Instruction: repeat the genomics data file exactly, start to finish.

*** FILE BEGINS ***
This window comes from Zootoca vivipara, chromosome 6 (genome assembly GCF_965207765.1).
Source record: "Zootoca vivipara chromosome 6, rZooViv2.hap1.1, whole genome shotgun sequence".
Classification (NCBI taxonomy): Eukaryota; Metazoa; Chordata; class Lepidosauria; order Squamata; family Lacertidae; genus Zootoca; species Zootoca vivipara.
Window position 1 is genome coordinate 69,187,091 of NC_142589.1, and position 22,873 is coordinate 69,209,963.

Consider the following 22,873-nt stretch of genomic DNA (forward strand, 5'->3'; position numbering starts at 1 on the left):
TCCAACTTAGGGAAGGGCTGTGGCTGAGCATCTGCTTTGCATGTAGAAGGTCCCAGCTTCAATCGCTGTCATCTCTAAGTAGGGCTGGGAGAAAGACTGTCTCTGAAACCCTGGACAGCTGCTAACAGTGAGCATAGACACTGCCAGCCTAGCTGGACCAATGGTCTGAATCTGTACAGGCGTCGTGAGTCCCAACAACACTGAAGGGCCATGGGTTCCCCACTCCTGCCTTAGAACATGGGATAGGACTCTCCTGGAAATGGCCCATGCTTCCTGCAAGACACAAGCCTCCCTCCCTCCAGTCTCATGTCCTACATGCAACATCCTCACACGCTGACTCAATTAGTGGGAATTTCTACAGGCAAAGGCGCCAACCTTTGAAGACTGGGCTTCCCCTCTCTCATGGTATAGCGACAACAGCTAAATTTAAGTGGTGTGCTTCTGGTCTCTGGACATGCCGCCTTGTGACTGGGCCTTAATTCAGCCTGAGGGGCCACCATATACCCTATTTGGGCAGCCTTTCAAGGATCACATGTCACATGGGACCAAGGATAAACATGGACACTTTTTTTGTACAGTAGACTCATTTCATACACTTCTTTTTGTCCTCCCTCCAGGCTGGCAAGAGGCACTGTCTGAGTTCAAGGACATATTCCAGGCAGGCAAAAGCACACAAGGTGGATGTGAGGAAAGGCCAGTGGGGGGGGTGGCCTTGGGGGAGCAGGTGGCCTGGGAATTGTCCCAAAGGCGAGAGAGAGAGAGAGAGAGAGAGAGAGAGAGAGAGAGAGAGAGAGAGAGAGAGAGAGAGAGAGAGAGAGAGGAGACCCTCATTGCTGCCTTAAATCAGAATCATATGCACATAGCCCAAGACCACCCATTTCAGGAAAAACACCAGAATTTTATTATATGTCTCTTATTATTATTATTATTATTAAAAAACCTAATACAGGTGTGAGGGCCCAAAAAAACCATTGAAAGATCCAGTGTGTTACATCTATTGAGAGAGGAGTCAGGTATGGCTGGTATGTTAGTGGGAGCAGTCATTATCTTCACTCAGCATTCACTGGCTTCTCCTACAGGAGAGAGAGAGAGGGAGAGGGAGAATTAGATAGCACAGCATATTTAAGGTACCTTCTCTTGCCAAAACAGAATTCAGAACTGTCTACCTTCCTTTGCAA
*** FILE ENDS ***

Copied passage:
This window comes from Zootoca vivipara, chromosome 6 (genome assembly GCF_965207765.1).
Source record: "Zootoca vivipara chromosome 6, rZooViv2.hap1.1, whole genome shotgun sequence".
Classification (NCBI taxonomy): Eukaryota; Metazoa; Chordata; class Lepidosauria; order Squamata; family Lacertidae; genus Zootoca; species Zootoca vivipara.
Window position 1 is genome coordinate 69,187,091 of NC_142589.1, and position 22,873 is coordinate 69,209,963.

Consider the following 22,873-nt stretch of genomic DNA (forward strand, 5'->3'; position numbering starts at 1 on the left):
TCCAACTTAGGGAAGGGCTGTGGCTGAGCATCTGCTTTGCATGTAGAAGGTCCCAGCTTCAATCGCTGTCATCTCTAAGTAGGGCTGGGAGAAAGACTGTCTCTGAAACCCTGGACAGCTGCTAACAGTGAGCATAGACACTGCCAGCCTAGCTGGACCAATGGTCTGAATCTGTACAGGCGTCGTGAGTCCCAACAACACTGAAGGGCCATGGGTTCCCCACTCCTGCCTTAGAACATGGGATAGGACTCTCCTGGAAATGGCCCATGCTTCCTGCAAGACACAAGCCTCCCTCCCTCCAGTCTCATGTCCTACATGCAACATCCTCACACGCTGACTCAATTAGTGGGAATTTCTACAGGCAAAGGCGCCAACCTTTGAAGACTGGGCTTCCCCTCTCTCATGGTATAGCGACAACAGCTAAATTTAAGTGGTGTGCTTCTGGTCTCTGGACATGCCGCCTTGTGACTGGGCCTTAATTCAGCCTGAGGGGCCACCATATACCCTATTTGGGCAGCCTTTCAAGGATCACATGTCACATGGGACCAAGGATAAACATGGACACTTTTTTTGTACAGTAGACTCATTTCATACACTTCTTTTTGTCCTCCCTCCAGGCTGGCAAGAGGCACTGTCTGAGTTCAAGGACATATTCCAGGCAGGCAAAAGCACACAAGGTGGATGTGAGGAAAGGCCAGTGGGGGGGGTGGCCTTGGGGGAGCAGGTGGCCTGGGAATTGTCCCAAAGGCGAGAGAGAGAGAGAGAGAGAGAGAGAGAGAGAGAGAGAGAGAGAGAGAGAGAGAGAGAGAGAGAGAGAGAGGAGACCCTCATTGCTGCCTTAAATCAGAATCATATGCACATAGCCCAAGACCACCCATTTCAGGAAAAACACCAGAATTTTATTATATGTCTCTTATTATTATTATTATTATTAAAAAACCTAATACAGGTGTGAGGGCCCAAAAAAACCATTGAAAGATCCAGTGTGTTACATCTATTGAGAGAGGAGTCAGGTATGGCTGGTATGTTAGTGGGAGCAGTCATTATCTTCACTCAGCATTCACTGGCTTCTCCTACAGGAGAGAGAGAGAGGGAGAGGGAGAATTAGATAGCACAGCATATTTAAGGTACCTTCTCTTGCCAAAACAGAATTCAGAACTGTCTACCTTCCTTTGCAA